The multi-institution CREs had funding to employ research staff and to provide student scholarships. Some CREs allowed these positions to be located in any of the partner institutions, depending upon the location and preferences of suitable candidates. For example, funding might be available for three postdoctoral fellows and these could be located in any of the CRE’s institutions. However, there was no agreed process for recruiting across the institutions. Each institution had its own recruitment process that needed to be followed if the position was to be with them. This included creating a position description that adhered to that institution’s policy, advertising the position from that university and culling, interviewing and selecting a candidate. If the CRE undertook a recruitment process and the successful candidate chose Institution X, then Institution X would need to implement their own recruitment processes. Hence, the ‘successful’ candidate would need to go through two processes of selection. Such a process would have delayed appointments and been unfair to the applicant.

APHCRI CREs faced with this problem generally negotiated specific arrangements with the institutions that were to host the successful applicant. This process was time-consuming and delayed the appointment of positions. It is likely that this problem is unique to multi-institution CREs, or rarely encountered elsewhere. Investigators planning to establish multi-institution CREs are advised to consult the Human Resource departments of partner institutions during the grant preparation period, or as soon as the grant is awarded, to develop a streamlined recruitment process that does not delay appointments.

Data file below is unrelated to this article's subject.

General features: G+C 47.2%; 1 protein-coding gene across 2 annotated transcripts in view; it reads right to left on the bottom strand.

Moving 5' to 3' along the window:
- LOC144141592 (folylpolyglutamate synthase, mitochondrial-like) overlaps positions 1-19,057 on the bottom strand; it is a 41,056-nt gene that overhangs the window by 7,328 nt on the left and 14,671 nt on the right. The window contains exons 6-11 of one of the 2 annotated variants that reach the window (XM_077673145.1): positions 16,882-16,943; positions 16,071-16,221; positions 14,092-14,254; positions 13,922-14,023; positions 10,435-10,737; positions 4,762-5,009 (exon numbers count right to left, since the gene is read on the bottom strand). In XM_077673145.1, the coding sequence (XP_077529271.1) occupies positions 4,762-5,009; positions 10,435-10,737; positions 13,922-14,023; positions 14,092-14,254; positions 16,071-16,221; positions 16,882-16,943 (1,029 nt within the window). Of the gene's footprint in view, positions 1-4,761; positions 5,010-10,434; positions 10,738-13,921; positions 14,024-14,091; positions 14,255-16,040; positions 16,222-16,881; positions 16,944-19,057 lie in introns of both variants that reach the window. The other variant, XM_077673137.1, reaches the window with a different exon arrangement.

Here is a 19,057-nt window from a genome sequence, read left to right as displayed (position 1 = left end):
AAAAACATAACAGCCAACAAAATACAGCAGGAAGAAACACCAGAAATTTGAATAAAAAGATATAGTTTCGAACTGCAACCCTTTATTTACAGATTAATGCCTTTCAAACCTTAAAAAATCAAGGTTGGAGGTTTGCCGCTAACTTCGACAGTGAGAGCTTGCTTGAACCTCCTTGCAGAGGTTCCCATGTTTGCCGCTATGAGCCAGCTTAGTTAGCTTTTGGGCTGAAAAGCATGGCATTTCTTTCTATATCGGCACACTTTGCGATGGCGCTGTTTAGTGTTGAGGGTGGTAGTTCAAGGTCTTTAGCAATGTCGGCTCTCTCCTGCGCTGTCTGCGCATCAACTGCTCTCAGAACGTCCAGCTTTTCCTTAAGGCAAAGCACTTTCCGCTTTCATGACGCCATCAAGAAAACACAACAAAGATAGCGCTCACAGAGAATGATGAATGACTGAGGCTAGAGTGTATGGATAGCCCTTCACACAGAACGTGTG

Investigator engagement

A second highly demanding challenge experienced by the APHCRI CREs related to the level and nature of investigator engagement with the CRE. Indicators of participation included, for example, attendance at project or CRE meetings, responses to requests to comment on documents, to provide information for reporting, to promote the CRE and to contribute to the CRE-wide knowledge translation and exchange activities.

Indicators of promoting the CRE included: adding the affiliation to the CRE in email signatures and conference and other presentations; and adding the CRE website link to institution websites. The level of investigator engagement in CRE activities varied. As a result of variable investigator engagement, the completion of some planned CRE activities was delayed or prevented, and the workload fell disproportionately on those more deeply engaged with the CRE. This situation was not conducive to the fostering of positive work relationships or a sense of team and furthermore, the full benefit of including all investigators in planning and decision-making was unobtainable.

Study findings suggest several factors might have contributed to a lack of investigator engagement. Investigators, for example, had varied ideas of what involvement with the CRE meant. Some appeared to see it as only being involved in CRE research. The funding body, in contrast, expected investigators to support the CRE as an institution that would produce outcomes beyond their specific academic research. This included contributing to knowledge translation and exchange in relation to crosscutting CRE topic areas, not just in relation to specific CRE research projects. Investigator involvement could encompass engaging in media debates, preparing submissions to government, and advising and supporting primary health care (PHC) organizations. The funding body also expected investigators to raise the profile of the CRE, so that its value was more than the sum of its individual partners. A third expectation was that investigators produce far-reaching outcomes, like new or continued collaboration with other local and international partners, even when the CRE program had finished.